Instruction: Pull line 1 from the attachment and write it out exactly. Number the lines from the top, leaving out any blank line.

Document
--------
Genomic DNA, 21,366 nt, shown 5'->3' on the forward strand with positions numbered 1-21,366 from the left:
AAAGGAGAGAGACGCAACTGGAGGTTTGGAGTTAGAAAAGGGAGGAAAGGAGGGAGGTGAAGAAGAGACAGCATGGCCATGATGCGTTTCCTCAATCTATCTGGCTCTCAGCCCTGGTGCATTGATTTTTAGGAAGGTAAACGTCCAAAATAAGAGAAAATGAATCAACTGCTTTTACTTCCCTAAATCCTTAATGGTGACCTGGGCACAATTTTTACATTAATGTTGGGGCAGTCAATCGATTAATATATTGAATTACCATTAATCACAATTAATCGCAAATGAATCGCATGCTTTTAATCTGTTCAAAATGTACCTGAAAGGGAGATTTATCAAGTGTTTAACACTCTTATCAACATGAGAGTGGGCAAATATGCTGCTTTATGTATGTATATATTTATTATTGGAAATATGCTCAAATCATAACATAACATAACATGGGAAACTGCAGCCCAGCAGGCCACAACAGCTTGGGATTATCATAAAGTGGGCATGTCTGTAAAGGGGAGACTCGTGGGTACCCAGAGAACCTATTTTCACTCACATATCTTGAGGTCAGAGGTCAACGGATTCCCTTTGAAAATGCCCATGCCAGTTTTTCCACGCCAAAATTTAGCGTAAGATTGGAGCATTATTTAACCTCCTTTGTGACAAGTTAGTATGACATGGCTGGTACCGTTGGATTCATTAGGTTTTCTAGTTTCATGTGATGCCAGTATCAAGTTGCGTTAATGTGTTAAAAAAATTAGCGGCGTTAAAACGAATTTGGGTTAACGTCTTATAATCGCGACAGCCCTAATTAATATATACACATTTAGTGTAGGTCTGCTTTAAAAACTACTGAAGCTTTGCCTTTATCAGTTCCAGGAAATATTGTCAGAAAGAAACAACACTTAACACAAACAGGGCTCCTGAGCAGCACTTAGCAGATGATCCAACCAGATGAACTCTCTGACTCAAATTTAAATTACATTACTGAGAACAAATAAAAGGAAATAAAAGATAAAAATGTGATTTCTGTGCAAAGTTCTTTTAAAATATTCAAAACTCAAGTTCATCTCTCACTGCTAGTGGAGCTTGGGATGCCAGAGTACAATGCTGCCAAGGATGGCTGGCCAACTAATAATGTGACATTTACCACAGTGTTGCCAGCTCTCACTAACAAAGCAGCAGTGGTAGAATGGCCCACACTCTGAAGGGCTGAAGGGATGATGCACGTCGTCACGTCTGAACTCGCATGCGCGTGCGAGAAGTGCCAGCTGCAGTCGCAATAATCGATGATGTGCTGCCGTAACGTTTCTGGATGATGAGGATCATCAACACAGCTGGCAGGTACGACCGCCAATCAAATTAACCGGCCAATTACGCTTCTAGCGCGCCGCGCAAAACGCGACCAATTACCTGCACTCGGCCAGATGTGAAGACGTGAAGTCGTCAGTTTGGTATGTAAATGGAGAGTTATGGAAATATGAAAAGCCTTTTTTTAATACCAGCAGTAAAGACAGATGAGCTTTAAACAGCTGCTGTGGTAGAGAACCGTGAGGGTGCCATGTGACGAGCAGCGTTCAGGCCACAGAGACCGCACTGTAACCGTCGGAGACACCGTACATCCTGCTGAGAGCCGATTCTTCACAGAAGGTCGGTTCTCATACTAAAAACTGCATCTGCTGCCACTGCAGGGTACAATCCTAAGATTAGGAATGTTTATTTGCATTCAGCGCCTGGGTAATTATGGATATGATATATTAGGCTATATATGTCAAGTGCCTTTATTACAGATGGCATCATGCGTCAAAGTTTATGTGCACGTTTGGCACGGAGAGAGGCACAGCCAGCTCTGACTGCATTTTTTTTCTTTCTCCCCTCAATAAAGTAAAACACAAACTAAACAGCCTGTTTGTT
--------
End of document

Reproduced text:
Genomic DNA, 21,366 nt, shown 5'->3' on the forward strand with positions numbered 1-21,366 from the left: